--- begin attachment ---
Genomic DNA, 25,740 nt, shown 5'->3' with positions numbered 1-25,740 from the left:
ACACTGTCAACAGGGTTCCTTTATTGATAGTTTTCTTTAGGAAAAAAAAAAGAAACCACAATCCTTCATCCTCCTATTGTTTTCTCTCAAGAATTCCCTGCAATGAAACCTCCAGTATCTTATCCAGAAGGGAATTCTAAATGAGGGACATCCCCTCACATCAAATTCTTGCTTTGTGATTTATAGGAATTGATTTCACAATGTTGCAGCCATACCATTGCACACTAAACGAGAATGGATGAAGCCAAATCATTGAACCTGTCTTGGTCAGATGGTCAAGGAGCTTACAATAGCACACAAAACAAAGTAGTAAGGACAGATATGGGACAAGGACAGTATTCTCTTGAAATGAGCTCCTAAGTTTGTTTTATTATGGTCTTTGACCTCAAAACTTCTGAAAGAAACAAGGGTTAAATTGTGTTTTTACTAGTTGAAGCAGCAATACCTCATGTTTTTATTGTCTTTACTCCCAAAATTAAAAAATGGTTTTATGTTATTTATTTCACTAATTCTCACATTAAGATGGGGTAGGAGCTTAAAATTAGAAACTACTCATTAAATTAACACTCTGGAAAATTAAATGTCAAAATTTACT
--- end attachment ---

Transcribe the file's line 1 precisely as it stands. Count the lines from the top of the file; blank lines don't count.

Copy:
Genomic DNA, 25,740 nt, shown 5'->3' with positions numbered 1-25,740 from the left: